Two roads diverged in a yellow wood… But before that, both isolate and full spectrum CBD products start off from the same hemp plant, grown per the 2018 Farm Bill standards. Then the processed plant matter is extracted. The industry standard is either supercritical CO2 or cold ethanol extraction (Trove employs supercritical CO2). What you have now is known as "crude oil", a thick, waxy substance containing the extracted cannabinoids, fatty solids, terpenes (fancy name for essential oils), chlorophyll, and other residual plant matter. Typically, then the crude oil is distilled or winterized to remove the solids and undesirable plant material.
The result is a golden-brown distillate that’s approximately 80% CBD. It contains other minor cannabinoids in varying concentrations, most of the original terpenes, and some residual plant material. Dilute that substance in a carrier oil (typically MCT, hemp seed, or olive oil), and what you now have is full spectrum CBD oil. It’s important to note that full spectrum CBD oil DOES contain THC; however, to be legally labeled as CBD, THC content must be below 0.3% by weight. Keep in mind that people have lost their jobs or have been banned from competition as a result of using a full spectrum oil, thinking it didn’t contain detectable amounts of THC.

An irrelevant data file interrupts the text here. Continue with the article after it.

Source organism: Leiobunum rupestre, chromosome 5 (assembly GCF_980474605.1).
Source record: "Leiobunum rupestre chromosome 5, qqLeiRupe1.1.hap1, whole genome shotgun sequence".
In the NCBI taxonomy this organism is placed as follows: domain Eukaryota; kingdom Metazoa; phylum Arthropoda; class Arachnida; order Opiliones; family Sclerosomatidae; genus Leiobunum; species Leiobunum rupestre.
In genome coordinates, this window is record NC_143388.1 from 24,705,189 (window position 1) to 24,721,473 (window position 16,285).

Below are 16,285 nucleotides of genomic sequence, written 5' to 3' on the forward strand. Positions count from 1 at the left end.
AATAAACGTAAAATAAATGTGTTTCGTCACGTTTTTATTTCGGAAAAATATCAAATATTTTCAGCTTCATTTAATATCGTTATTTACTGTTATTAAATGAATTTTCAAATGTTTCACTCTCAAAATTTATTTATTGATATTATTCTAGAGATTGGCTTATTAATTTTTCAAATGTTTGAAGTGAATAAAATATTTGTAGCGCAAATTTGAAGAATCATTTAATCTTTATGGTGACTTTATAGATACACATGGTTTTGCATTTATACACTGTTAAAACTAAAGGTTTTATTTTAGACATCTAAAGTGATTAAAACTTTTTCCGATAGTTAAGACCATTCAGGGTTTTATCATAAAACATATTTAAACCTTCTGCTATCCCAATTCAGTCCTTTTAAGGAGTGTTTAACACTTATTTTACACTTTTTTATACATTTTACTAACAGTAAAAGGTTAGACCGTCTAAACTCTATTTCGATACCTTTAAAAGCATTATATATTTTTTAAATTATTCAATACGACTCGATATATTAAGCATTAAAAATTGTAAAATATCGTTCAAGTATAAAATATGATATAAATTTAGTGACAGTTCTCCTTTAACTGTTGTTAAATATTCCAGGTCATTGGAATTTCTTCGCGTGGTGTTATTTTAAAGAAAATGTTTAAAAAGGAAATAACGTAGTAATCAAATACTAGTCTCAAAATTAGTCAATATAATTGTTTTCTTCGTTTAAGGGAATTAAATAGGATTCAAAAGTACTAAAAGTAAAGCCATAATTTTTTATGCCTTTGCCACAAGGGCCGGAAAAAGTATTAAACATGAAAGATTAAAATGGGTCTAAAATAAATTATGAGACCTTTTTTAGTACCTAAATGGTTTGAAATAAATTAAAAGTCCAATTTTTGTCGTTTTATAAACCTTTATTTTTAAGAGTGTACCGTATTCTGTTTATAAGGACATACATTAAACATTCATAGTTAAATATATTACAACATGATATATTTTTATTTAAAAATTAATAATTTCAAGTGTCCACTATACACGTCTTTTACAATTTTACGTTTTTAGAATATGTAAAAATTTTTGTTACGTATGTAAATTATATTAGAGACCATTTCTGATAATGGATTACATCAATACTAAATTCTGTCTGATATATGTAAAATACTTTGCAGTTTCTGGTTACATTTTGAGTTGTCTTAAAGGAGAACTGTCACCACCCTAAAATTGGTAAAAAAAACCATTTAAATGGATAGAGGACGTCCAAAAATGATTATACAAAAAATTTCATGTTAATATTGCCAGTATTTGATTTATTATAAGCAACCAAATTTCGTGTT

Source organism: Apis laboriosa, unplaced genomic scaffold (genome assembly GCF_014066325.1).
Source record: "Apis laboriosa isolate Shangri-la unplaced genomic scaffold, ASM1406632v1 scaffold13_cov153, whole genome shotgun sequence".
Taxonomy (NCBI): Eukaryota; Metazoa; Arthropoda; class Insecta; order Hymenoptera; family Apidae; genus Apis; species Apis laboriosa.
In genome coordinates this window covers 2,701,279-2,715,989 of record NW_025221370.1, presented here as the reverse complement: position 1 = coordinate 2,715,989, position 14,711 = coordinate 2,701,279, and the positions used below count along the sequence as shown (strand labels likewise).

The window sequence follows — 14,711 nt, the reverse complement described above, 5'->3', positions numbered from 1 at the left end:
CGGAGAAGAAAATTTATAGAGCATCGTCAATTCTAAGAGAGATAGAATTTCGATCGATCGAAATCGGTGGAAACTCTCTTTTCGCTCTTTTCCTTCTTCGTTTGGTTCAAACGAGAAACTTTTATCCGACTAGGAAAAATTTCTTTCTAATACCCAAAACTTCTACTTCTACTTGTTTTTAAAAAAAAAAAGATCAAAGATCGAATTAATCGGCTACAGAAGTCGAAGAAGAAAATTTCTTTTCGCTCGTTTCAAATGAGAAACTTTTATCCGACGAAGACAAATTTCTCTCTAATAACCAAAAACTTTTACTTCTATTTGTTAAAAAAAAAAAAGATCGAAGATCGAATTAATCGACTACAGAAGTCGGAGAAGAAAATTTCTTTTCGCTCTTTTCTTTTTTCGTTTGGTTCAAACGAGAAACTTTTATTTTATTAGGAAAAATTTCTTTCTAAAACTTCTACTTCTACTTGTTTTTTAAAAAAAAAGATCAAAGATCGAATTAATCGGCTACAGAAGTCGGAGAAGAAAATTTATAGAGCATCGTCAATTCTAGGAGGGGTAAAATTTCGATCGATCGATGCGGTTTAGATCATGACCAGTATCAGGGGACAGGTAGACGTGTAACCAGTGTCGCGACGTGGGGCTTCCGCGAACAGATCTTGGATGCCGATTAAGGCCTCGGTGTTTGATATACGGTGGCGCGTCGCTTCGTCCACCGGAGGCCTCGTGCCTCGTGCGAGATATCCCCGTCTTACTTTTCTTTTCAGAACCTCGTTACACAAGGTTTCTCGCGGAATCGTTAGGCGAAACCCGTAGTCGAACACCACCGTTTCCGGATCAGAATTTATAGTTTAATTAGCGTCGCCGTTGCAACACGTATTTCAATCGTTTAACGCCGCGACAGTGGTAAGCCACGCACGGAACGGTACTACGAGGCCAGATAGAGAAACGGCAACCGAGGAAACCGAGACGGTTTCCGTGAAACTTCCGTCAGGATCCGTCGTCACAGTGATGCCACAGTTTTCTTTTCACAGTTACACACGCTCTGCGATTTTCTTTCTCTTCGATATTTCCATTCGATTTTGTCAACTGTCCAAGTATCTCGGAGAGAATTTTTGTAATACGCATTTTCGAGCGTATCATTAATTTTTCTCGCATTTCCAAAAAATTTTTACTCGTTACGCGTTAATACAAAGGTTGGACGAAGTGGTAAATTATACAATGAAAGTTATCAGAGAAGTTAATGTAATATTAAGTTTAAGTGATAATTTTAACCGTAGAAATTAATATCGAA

It’s worth noting here that there is also a third category that we’ll discuss briefly, “broad spectrum”. This is basically a full spectrum oil where the initial distillation process is repeated to get more of the THC out. Think of this as halfway between full spectrum and isolate. Some of the minor cannabinoids and terpenes are lost in the additional distillation steps, but it’s a nice middle ground for people seeking the original hemp compounds with less THC. Obviously, smell and taste are a property of the original hemp compounds that are retained in broad spectrum. Know that it’s common to see broad spectrum products labeled as THC free, but be cautious as this is not isolate and will likely contain trace THC content.